Auto sales: hangover awaits after "clunker" party
By Soyoung Kim and David Bailey - Analysis
DETROIT (Reuters) - For a few frenzied weeks this summer, the U.S. auto industry has been partying like the good old days of 2007 -- before demand dropped off a cliff.
Now comes the $3 billion question: with the government "cash for clunkers" incentives exhausted, how bad will the hangover be?
The U.S. auto industry's long history of driving sales with steep cash and financing incentives suggests that the more than 600,000 "clunkers" deals may have robbed future demand.
But the future may not be as painful as it has been after previous incentive efforts sparked big volume sales because major automakers have become far more cautious about managing inventories and production during a wrenching four-year sales decline, analysts say.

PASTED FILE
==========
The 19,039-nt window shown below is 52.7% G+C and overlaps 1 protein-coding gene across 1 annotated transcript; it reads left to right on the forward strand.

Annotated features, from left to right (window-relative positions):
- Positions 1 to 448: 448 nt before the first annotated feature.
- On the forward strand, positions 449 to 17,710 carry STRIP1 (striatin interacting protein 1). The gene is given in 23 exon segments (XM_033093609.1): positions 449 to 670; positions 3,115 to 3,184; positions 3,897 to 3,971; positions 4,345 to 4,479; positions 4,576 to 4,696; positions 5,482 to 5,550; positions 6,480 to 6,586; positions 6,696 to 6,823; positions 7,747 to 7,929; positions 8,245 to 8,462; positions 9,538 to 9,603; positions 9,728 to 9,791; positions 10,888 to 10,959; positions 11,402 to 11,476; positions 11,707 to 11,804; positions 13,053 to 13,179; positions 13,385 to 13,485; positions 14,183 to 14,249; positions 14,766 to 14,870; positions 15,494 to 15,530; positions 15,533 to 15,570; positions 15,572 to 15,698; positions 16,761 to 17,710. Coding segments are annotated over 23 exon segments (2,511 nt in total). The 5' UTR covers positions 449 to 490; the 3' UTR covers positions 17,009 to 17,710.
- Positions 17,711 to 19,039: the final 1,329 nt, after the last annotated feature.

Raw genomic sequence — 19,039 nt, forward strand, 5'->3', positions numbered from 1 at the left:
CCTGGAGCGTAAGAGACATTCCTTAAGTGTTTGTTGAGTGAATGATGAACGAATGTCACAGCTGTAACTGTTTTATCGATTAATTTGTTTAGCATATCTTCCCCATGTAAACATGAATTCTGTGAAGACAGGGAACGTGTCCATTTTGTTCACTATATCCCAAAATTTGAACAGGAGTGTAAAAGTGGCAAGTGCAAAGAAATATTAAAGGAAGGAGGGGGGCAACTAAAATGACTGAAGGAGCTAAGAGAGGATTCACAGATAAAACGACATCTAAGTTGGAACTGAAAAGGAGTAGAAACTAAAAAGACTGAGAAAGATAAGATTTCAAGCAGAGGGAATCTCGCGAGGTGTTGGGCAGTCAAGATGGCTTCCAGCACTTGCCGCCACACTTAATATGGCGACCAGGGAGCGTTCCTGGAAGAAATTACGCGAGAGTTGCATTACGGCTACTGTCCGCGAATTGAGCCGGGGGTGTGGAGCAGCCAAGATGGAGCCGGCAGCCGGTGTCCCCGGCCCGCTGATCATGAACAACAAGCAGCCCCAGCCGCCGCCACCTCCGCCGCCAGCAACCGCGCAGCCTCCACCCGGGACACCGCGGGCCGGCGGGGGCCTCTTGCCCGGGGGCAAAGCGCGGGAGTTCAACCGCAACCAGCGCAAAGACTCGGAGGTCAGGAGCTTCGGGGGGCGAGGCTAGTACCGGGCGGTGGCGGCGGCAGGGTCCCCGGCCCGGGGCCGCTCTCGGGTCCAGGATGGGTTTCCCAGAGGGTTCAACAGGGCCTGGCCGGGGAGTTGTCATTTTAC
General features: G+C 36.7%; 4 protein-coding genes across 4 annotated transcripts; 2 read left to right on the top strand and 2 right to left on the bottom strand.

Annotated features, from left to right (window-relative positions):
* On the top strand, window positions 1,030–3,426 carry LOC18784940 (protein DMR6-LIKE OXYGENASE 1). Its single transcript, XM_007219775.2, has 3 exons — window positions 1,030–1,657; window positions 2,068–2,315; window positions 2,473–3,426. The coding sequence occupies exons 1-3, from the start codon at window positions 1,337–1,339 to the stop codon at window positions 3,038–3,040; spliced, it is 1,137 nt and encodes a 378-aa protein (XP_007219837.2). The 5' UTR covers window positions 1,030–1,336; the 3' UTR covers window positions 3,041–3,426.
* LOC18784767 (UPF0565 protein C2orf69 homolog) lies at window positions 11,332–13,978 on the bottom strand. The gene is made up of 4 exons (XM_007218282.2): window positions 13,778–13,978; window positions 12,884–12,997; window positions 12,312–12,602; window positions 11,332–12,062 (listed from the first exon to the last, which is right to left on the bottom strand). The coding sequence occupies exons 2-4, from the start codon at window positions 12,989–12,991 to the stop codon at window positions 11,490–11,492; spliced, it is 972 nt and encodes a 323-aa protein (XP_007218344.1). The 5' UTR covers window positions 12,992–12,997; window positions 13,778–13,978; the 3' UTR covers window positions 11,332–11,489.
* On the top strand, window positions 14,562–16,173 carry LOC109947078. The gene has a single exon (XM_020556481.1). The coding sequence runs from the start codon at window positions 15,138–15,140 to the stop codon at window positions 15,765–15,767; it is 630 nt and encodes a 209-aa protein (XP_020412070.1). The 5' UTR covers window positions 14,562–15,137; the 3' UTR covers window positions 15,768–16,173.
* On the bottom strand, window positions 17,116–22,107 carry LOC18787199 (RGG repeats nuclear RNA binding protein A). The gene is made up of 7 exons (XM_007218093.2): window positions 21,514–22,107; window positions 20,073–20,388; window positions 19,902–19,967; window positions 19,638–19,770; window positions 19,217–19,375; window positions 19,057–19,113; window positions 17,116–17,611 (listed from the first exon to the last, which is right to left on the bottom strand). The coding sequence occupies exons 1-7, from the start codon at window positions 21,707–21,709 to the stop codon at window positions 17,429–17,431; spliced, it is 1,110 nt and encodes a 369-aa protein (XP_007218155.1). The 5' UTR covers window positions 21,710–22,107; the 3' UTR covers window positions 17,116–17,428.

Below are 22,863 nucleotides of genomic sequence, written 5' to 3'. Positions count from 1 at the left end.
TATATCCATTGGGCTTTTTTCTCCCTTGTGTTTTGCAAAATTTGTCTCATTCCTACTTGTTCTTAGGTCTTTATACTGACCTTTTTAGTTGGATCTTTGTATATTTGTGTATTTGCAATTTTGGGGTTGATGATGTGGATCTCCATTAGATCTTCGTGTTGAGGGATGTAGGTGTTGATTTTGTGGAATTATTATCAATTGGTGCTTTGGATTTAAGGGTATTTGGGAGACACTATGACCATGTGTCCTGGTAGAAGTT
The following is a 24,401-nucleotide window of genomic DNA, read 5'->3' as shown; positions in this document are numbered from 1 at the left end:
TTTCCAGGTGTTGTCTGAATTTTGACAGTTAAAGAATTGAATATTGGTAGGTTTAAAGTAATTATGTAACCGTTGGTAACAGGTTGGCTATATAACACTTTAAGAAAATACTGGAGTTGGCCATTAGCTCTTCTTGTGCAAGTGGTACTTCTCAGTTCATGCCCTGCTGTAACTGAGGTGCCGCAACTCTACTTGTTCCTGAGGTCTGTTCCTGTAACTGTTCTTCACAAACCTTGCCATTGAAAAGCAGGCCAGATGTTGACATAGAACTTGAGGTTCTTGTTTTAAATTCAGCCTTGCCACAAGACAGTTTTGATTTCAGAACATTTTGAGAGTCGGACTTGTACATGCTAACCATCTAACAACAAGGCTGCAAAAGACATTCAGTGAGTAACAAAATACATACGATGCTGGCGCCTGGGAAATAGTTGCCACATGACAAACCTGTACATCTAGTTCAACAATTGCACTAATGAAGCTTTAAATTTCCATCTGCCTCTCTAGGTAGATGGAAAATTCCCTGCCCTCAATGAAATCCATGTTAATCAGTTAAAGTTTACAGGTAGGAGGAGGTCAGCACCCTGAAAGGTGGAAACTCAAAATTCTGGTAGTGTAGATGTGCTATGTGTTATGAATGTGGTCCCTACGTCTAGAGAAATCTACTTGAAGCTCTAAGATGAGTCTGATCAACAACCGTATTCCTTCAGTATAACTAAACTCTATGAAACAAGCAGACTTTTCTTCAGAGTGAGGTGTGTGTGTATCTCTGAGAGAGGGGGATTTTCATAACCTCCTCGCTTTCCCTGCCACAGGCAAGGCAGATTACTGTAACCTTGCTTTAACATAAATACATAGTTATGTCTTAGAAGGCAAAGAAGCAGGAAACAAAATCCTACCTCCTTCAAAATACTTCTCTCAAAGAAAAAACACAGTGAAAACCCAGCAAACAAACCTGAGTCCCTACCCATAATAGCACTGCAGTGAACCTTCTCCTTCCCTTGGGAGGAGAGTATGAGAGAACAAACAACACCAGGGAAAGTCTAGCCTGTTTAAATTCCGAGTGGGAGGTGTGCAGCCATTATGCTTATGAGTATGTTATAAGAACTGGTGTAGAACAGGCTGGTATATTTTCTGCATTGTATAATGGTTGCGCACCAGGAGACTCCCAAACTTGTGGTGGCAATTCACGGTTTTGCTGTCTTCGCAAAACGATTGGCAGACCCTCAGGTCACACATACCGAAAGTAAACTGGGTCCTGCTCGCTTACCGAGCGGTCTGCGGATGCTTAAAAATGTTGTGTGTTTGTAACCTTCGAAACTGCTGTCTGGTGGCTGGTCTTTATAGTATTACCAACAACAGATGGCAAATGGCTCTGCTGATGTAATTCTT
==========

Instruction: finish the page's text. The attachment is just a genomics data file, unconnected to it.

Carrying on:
Take 2001 and 2005 as examples. General Motors Co launched zero-percent financing in 2001 following the attacks of September 11 under a "Keep America Rolling" promotion and in 2005, it gave consumers the same discounts it gave employees.
Both offers sparked very short-term surges in sales.
GM's zero-percent promotion in 2001 sent industry sales surging to 21.7 million units on an annualized basis in October 2001, but the sales rate fell by 4 million units the following month.
And in July 2005, industry sales spiked to 20.6 million units on an annualized basis, supported by GM's employee pricing promotion, but fell back to a 16 million unit rate in the following months. Continued...